Volume 1, Issue 4 | July 2014
Case Report | Stomach

Metastatic Gastric Adenocarcinoma in Cirrhosis

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Dejan Micic, MD1, Matthew B. Levine, BS2, Lei Zhao, MB, PhD3, and K. Gautham Reddy, MD1

1Department of Internal Medicine, Division of Gastroenterology, Hepatology and Nutrition,
University of Chicago, Chicago, IL
2Virginia Tech Carilion School of Medicine, Roanoke, VA
3Department of Pathology, University of Chicago, Chicago, IL

ACG Case Rep J 2014;1(4):199–201. http://dx.doi.org/10.14309/crj.2014.51. Published: July 8, 2014.

Abstract

We report the case of a woman with a new diagnosis of gastric adenocarcinoma that was found to have multifocal hepatic metastasis on routine diagnostic transjugular liver biopsy. The finding of metastatic disease in a background of cirrhosis is an unexpected finding that has negative treatment implications regarding use of cytotoxic chemotheraputic agents.


Introduction

Liver cirrhosis has been correlated with extrahepatic malignancies including gastric cancer, which alters therapeutic options.1,2 However, the demonstration of metastatic disease in a cirrhotic liver is a rare finding due to it being an unfavorable site for malignant invasion.3 Extrahepatic malignancies metastatic to a cirrhotic liver are less common due to altered portal flow gradients and potential changes to the cellular microenvironment.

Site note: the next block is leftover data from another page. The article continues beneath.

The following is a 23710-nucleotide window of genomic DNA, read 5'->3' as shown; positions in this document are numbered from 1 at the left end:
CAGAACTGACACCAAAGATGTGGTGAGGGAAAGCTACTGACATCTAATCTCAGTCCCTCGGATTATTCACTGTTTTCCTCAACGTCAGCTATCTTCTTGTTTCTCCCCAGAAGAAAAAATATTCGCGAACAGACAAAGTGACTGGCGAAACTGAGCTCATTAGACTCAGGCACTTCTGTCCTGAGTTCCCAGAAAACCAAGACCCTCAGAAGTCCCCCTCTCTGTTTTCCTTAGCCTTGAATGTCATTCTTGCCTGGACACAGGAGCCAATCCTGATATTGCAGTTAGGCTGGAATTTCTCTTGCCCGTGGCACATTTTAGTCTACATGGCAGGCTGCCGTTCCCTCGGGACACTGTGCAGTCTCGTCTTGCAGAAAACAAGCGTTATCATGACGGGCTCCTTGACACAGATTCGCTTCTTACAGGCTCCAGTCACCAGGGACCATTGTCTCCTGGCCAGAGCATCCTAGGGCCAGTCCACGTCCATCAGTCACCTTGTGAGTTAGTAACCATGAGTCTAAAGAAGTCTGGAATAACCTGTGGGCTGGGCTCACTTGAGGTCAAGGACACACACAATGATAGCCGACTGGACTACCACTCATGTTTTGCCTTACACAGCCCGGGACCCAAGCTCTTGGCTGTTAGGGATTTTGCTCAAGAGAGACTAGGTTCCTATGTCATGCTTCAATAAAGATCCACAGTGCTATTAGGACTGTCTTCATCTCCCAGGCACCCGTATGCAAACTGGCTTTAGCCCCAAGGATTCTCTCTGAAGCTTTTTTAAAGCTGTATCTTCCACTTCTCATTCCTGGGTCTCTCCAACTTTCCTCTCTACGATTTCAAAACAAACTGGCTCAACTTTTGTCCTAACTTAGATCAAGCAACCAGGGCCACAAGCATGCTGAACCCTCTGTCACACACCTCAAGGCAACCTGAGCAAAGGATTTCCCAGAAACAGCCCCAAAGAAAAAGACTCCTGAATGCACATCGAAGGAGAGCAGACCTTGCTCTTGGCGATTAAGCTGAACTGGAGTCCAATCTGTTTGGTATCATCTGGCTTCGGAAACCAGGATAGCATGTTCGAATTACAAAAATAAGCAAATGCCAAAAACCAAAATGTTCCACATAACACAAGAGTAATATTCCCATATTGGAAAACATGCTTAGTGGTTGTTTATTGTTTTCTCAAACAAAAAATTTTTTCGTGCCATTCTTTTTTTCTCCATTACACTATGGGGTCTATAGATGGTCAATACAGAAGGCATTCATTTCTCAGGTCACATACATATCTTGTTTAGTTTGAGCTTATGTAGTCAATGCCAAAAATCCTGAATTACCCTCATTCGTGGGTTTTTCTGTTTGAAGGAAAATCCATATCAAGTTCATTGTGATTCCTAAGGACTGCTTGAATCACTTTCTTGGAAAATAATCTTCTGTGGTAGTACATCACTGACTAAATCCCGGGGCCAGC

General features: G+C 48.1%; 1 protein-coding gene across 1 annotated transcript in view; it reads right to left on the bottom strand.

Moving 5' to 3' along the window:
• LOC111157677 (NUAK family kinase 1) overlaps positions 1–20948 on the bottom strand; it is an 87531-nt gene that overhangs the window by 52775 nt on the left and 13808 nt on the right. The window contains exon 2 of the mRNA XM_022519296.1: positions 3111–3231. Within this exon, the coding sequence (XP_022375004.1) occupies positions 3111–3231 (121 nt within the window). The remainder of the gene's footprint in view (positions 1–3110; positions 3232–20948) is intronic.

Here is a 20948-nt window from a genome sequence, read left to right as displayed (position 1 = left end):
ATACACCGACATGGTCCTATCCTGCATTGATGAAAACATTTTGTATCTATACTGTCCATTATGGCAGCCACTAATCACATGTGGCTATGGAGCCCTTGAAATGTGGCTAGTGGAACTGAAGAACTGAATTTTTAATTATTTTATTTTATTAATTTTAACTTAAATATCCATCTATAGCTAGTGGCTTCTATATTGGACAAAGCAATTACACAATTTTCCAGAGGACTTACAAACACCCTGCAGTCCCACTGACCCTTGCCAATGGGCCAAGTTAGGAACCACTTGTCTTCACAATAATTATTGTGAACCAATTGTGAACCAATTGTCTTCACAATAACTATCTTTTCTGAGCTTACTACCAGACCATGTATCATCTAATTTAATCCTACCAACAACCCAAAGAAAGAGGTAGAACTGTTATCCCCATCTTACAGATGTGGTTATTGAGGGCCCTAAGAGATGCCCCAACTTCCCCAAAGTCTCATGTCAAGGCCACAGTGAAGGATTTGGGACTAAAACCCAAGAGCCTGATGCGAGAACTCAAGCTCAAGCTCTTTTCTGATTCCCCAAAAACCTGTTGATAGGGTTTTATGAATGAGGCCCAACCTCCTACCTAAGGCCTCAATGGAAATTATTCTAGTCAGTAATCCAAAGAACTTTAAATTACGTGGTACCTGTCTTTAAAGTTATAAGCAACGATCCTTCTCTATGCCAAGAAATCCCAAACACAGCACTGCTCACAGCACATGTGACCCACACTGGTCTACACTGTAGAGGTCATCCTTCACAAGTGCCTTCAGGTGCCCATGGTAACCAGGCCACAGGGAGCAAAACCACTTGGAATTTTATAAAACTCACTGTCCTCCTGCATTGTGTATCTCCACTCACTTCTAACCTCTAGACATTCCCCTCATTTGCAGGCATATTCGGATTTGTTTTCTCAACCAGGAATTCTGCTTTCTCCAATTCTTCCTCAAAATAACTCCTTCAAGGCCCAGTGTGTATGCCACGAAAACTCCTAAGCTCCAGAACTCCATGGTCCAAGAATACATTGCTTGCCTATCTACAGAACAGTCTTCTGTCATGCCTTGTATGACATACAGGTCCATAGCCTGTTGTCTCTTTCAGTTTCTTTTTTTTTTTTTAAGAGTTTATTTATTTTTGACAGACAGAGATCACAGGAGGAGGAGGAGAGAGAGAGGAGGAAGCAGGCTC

Case Report

A 60-year-old female with a past medical history of hypertension and insulin-requiring diabetes mellitus type II was admitted with worsening abdominal distension. She had known that she had liver disease but did not follow up after her diagnosis. She had no history of significant alcohol intake, blood product transfusion, or history of intravenous drug use. The patient was admitted 1 month prior to presentation with abdominal pain, anemia, and increasing lower extremity edema. Previous work-up included an esophagogastroduodenoscopy (EGD), which demonstrated a gastric ulceration with biopsies consistent with a poorly differentiated adenocarcinoma, and magnetic resonance imaging (MRI) without contrast that suggested a concomitant cirrhotic liver with multiple ill-defined heterogeneous lesions (Figure 1).

Micic-Figure-1

Figure 1. Cross-sectional abdominal MRI showing concomitant cirrhotic liver with multiple ill-defined heterogeneous lesions.

On physical examination, the patient demonstrated abdominal distension with shifting dullness. Paracentesis demonstrating a total white cell count of 232 cells/uL, serum-ascites albumin gradient 1.2 g/dL, and protein less than 1 g/dL. Serum aspartate aminotransferase (AST) was 62 U/L and alanine aminotransferase (ALT) was 33 U/L. Alpha-fetoprotein was 289 ng/mL. Total bilirubin was 2.8 mg/dL, platelet count was 169 K/uL, and international normalized ratio (INR) was 1.4.